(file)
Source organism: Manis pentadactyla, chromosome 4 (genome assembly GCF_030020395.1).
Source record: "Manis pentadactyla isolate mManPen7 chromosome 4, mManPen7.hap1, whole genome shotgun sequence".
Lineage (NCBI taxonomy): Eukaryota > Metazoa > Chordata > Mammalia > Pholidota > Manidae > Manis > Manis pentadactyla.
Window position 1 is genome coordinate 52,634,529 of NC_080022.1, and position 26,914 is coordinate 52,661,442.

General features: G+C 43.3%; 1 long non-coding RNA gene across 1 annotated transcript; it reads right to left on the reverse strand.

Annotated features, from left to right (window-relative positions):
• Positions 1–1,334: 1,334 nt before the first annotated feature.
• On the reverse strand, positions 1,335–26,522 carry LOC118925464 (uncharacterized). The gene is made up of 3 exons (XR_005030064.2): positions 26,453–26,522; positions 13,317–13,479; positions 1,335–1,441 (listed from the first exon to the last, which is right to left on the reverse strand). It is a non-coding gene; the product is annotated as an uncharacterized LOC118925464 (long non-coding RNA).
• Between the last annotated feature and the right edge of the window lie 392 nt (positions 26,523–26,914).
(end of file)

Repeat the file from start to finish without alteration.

Source organism: Manis pentadactyla, chromosome 4 (genome assembly GCF_030020395.1).
Source record: "Manis pentadactyla isolate mManPen7 chromosome 4, mManPen7.hap1, whole genome shotgun sequence".
Lineage (NCBI taxonomy): Eukaryota > Metazoa > Chordata > Mammalia > Pholidota > Manidae > Manis > Manis pentadactyla.
Window position 1 is genome coordinate 52,634,529 of NC_080022.1, and position 26,914 is coordinate 52,661,442.

General features: G+C 43.3%; 1 long non-coding RNA gene across 1 annotated transcript; it reads right to left on the reverse strand.

Annotated features, from left to right (window-relative positions):
• Positions 1–1,334: 1,334 nt before the first annotated feature.
• On the reverse strand, positions 1,335–26,522 carry LOC118925464 (uncharacterized). The gene is made up of 3 exons (XR_005030064.2): positions 26,453–26,522; positions 13,317–13,479; positions 1,335–1,441 (listed from the first exon to the last, which is right to left on the reverse strand). It is a non-coding gene; the product is annotated as an uncharacterized LOC118925464 (long non-coding RNA).
• Between the last annotated feature and the right edge of the window lie 392 nt (positions 26,523–26,914).